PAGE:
Circumglobal in temperate and tropical waters.
Collaroy Beach, Sydney, New South Wales. February 1987. 35mm long alive. Photographed from above to show foot - both Glaucilla and Glaucus float upside down.
PHOTO: Bill Rudman.
Both Glaucus and Glaucilla appear to be "monotypic" genera. That is each genus has only one species. The main external difference is that in Glaucus the cerata are arranged in a single row in each arch while in Glaucilla there are multiple rows. The biology of the two species is discussed under Glaucus atlanticus.
See photos of pelagic egg strings.
• Bergh, L.S.R. (1860). Om Forekomsten af Neldefiim hos Mollusker. Vidensk. Meddel. Naturh. Foren. Kjöbenhavn, p. 309-331, pl. 8
Rudman, W.B., 1998 (November 6) Glaucilla marginata Bergh, 1860. [In] Sea Slug Forum. Australian Museum, Sydney. Available from http://www.seaslugforum.net/find/glaumarg
February 13, 2009
From: Gary Cobb
Concerning message #22156:
Hi Bill and everyone!
This time the topic is Glaucilla marginata. There are not very many entries for this little beauty, so here we go.
This species is quite common along the beaches after a big onshore wind. They are typically quite small compared to Glaucus atlanticus. I have included a great frontal shot clearly showing the multi-layered cerata [upper photo]; a photo comparing size of large G. atlanticus and small G. marginata [middle photo]; and a mating pair [lower photo]. During the mating I was quite amazed at the actual size on the sexual organ. Nearly the length of the 'arm'. My guess is that with a short organ would not reach because of the size of the 'arm'.
Locality: Mooloolaba, Sunshine Coast, stranded on beach, Queensland, Australia, Pacific Ocean, 20 January 2009, Pelagic. Length: 5-17 mm. Photographer: Gary Cobb.
email@example.comCobb, G.C., 2009 (Feb 13) Glaucilla marginata from sthn Queensland. [Message in] Sea Slug Forum. Australian Museum, Sydney. Available from http://www.seaslugforum.net/find/22167
Thanks for this great set of photos. Glaucilla marginata is often overlooked when found with the much larger Glaucus atlanticus. Both species have extremely large copulatory organs and your suggestion that it is because they can't get close together is eminently reasonable. I think Charles Darwin - whose 200th birthday we are celebrating at present - was the first to note the extremely long penis of the humble barnacle - proportionally the longest in the animal kingdom - an adaptation for an animal permanently stuck on a rock. A long penis is their way of getting 'close together'.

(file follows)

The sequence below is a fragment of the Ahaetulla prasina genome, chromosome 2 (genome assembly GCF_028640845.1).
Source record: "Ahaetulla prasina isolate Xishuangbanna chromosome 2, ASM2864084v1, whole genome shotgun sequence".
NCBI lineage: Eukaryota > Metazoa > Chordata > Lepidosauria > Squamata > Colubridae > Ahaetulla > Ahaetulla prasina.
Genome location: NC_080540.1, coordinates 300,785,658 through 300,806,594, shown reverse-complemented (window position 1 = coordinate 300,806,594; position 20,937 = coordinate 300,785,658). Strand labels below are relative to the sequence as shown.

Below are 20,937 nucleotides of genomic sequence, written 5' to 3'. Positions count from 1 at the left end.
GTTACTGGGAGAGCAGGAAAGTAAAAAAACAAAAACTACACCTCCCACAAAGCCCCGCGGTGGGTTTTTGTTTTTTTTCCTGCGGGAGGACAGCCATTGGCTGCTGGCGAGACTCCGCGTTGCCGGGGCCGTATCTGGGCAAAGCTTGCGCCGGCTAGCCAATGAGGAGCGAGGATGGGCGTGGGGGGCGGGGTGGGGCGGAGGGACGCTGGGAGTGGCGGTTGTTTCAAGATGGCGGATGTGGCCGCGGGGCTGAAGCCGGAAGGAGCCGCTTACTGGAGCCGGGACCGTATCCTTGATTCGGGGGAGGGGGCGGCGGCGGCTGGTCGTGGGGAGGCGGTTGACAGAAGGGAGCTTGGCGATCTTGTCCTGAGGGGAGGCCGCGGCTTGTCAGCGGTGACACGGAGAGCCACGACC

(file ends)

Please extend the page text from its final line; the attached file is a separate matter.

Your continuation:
January 20, 2009
From: Rob Blackmore
Concerning message #21205:
Hi there, I have just discovered many similar creatures at Mount Coolum beach on the Sunshine Coast today. I think they are probably more likely to be Glaucilla marginata? a close relative of Glaucus atlanticus.
Locality: Mount Coolum beach, Beach, Queensland, Pacific Ocean, 15 Jan 2009, Inter-Tidal beach. Length: 7 mm. Photographer: Rob Blackmore.
firstname.lastname@example.orgBlackmore, R.H., 2009 (Jan 20) Re: Tiny, elaborate creature at Stradbroke Island, Queenslan. [Message in] Sea Slug Forum. Australian Museum, Sydney. Available from http://www.seaslugforum.net/find/22156
Yes this is Glaucilla. On reflection, Ken Thomas's animal - which your refer to - could well be Glaucilla marginata rather than Glaucus, but its a bit hard to be sure from the photo.
January 21, 2001
From: Julia Busch
Thank you for answering my question quite fast!! I am preparing an oral presentation and had a lack of information. Yes, I am, too, interested in the research, maybe it is possible in the next years or after my marine biology study.
email@example.comBusch, J., 2001 (Jan 21) Re: Nematocysts in Glaucilla. [Message in] Sea Slug Forum. Australian Museum, Sydney. Available from http://www.seaslugforum.net/find/3577
January 20, 2001
From: Julia Busch
Is there any actual research about Glaucilla's utilization of nematocysts?
firstname.lastname@example.orgBusch, J., 2001 (Jan 20) Nematocysts in Glaucilla. [Message in] Sea Slug Forum. Australian Museum, Sydney. Available from http://www.seaslugforum.net/find/3568
Although Glaucus atlanticus and Glaucilla marginata are in separate genera, this is probably an unnecessary inflation of their taxonomic rank. In anatomy and natural history they are very close and probbaly should be in a single genus. To my knowledge there are only the two papers by Thompson & Bennett which study the nematocysts found in the cnidosacs of these two species, and they identified them as belonging to Physalia and Porpita. They also showed that the nudibranchs accumulate the largest, most penetrating, nematocysts from their prey. The references are on the Glaucus atlanticus Page.
Is your interest general, or are you undertaking some research on these fascinating animals?
January 29, 2000
From: Orso Angulo
I wonder if you or any of the brancher that visit your site could help me. I'm searching for information regarding reported localities of G. marginata on the Pacific coast of North America (if there are any).
Allende #1245 E/Felix Ortega e Isabel la Catolica
La Paz, B.C.S.
email@example.comAngulo, O., 2000 (Jan 29) Glaucilla marginata - any east Pacific records?. [Message in] Sea Slug Forum. Australian Museum, Sydney. Available from http://www.seaslugforum.net/find/1814